4. Always control for mites. Ross Conrad’s three priorities with raising bees are health, honey and dryness.  Keeping your bees healthy comes first!  If you do nothing for varroa mites, which every hive will inevitably deal with, your bees will have weakened immune systems.  This means their chances of succumbing to diseases, pests or difficult weather conditions will be threatened.  Conrad listed many ways of controlling for varroa mites organically, so that your bees and honey are not exposed to pesticides or toxins.
  5. If you hold a bee in your hand, the world will be beautiful… because beauty is in the eye of the bee-holder!

Dancing Bee Gardens Raw Honey

Visit Vermont to meet the honey bees at Golden Stage Inn bed and breakfast and sample some local honey!  Stay tuned to hear about our bee installation this spring.

Vermont Zombie Honey Bees caused by Parasitic Fly

The honey bees at the Golden Stage Inn are waiting out the winter to make another delicious batch of local Vermont honey this summer, but always on a backyard beekeeper’s mind is the threat of what is known as “Colony Collapse Disorder.” While the cause of Colony Collapse Disorder remains a mystery and may be more complicated than one simple answer, a parasitic fly may have something to do with it. Before October 2013, this parasite had not been observed any further East than South Dakota…but a recent spotting will cause concern for Vermont beekeepers this summer. The phenomenon of ‘Zombie Bees’ (or even ‘ZomBees‘) has reached Vermont and now threatens the East Coast. See where Zombie Honey Bees have been spotted across the United States using this map, and visit to help monitor the spread of the ZomBee syndrome through citizen science.

Vermont Zombie Honey Bee killed by Parasitic Fly

Save our pollinators!

The parasitic fly causing the zombie-like infection is called Apocephalus borealis, and has been known since the 1920’s as a parasite of yellow jackets and bumble bees. John Hafernik discovered that the zombie fly infected honey bees as well in 2008, just two years after colony collapse disorder began to affect honey bees and their hives. Apocephalus borealis lays its eggs in the stomach of the honeybee. The infected honey bee leaves its hive, exhibiting symptoms such as nocturnal activity, attraction to light, and disoriented, spasmodic movement. It is this convulsive movement that the term “ZomBee” came from, as the bees move very similarly to zombies in Hollywood movies. They are not actually undead; they simply appear to be. When the eggs hatch, the honey bee dies. Unfortunately, Vermont was the first state in the East Coast to record a sighting of this parasitic attack back in October 2013 in Burlington. It is unknown whether these Vermont zombie honey bees are an isolated case or a forewarning of more Apocephalus borealis infestations to come.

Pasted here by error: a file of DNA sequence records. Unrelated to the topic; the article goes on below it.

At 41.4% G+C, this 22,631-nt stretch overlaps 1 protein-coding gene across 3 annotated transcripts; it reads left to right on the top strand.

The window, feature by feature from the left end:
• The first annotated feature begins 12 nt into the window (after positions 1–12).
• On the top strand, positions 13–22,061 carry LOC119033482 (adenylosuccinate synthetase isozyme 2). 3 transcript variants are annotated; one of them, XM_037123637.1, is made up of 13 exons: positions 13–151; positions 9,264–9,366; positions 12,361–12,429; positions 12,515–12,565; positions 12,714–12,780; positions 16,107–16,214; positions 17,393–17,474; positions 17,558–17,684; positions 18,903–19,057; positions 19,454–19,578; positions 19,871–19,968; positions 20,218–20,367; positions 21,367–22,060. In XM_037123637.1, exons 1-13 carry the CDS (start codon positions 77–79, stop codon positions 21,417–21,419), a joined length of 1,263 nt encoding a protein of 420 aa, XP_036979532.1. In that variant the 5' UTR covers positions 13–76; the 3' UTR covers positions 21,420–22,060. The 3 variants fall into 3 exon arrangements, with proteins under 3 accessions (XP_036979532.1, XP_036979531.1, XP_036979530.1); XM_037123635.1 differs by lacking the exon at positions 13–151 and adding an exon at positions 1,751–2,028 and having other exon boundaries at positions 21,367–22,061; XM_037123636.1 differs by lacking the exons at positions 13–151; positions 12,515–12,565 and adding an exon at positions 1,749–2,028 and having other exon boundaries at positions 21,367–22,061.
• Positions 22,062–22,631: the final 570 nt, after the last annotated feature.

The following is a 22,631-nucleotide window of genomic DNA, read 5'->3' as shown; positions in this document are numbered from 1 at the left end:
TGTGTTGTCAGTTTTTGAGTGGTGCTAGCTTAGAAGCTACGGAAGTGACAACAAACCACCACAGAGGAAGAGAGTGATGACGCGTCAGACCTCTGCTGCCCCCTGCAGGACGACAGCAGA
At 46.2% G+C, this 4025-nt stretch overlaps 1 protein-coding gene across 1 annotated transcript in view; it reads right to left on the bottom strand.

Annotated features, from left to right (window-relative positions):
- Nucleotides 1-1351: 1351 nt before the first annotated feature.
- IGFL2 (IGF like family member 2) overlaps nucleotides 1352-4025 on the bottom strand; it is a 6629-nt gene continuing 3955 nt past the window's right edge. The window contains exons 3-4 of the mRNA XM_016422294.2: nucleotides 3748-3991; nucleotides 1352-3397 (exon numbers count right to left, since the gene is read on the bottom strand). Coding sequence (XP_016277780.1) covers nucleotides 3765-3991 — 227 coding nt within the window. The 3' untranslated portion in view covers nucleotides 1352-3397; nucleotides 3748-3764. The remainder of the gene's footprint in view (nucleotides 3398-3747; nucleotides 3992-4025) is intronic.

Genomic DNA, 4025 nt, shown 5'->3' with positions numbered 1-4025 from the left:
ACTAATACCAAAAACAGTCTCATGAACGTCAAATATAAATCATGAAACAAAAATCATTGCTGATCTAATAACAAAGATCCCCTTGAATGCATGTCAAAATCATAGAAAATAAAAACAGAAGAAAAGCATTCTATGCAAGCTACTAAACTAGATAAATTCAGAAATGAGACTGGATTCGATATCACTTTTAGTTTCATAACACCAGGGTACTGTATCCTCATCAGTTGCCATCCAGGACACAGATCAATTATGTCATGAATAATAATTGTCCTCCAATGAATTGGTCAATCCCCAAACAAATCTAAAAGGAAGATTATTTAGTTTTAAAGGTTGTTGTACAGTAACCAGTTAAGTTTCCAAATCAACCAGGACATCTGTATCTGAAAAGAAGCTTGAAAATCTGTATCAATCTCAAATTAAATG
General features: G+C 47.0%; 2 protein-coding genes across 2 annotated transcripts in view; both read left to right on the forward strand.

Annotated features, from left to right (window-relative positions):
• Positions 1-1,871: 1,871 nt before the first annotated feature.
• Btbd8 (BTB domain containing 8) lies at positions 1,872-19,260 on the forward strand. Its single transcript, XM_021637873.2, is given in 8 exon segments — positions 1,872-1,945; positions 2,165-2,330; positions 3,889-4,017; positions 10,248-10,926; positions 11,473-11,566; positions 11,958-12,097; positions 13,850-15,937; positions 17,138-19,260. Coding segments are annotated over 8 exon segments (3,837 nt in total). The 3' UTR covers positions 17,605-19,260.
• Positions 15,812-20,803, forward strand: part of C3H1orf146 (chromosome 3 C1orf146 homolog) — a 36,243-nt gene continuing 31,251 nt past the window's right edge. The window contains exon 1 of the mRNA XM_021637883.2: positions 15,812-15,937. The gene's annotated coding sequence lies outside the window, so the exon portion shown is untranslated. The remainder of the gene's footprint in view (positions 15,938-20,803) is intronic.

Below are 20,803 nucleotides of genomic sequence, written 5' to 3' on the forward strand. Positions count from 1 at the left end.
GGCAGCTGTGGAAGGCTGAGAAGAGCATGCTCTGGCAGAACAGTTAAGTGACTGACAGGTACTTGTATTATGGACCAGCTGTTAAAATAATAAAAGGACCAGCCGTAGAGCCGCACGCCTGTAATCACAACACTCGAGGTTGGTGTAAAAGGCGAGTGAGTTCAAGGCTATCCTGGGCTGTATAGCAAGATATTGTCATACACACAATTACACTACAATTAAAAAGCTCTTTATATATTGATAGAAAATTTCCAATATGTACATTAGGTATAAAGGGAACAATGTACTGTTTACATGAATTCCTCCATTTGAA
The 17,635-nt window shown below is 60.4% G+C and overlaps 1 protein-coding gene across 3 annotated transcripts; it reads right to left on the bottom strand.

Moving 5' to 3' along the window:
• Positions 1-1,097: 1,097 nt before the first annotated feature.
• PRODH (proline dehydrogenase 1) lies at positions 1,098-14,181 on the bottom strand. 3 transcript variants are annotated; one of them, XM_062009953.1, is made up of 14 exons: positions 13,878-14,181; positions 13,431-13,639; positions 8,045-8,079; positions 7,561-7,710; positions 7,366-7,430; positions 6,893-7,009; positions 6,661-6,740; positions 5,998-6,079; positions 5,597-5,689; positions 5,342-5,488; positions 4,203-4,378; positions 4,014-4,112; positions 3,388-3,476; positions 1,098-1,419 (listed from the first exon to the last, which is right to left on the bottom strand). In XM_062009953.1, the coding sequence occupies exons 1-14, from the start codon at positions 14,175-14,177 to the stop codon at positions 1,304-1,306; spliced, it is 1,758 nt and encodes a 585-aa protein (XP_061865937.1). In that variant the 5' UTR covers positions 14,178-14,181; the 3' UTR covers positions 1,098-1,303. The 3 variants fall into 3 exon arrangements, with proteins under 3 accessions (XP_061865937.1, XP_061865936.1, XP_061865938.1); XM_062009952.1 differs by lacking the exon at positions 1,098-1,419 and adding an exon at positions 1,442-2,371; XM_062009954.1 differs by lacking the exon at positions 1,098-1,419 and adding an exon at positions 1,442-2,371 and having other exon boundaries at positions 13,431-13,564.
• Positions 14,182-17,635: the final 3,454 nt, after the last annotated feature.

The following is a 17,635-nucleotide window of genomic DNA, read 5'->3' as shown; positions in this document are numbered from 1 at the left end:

Colony collapse disorder is a serious threat to both backyard beekeepers and large-scale, commercial beekeepers. Since 1/3 of the fruits and vegetables we eat depend upon bees to be pollinated, this disorder doesn’t just affect the insects – it affects our cuisine and nutrition as people!  Vermont zombie honey bees may be a new threat to beehives across Vermont or even New England, which is why it’s important to continue research and become a beekeeper! Even if you are not a beekeeper and don’t plan on keeping honeybees, you can help in other ways. Purchase local Vermont honey as your sweetener. Welcome beekeepers to your community. Know what chemicals and pesticides have been found to harm honey bees and contribute to colony collapse disorder. Plant a bee-friendly garden with native wildflowers. Learning about bees is not just environmentally-conscious…it is fascinating and fun!!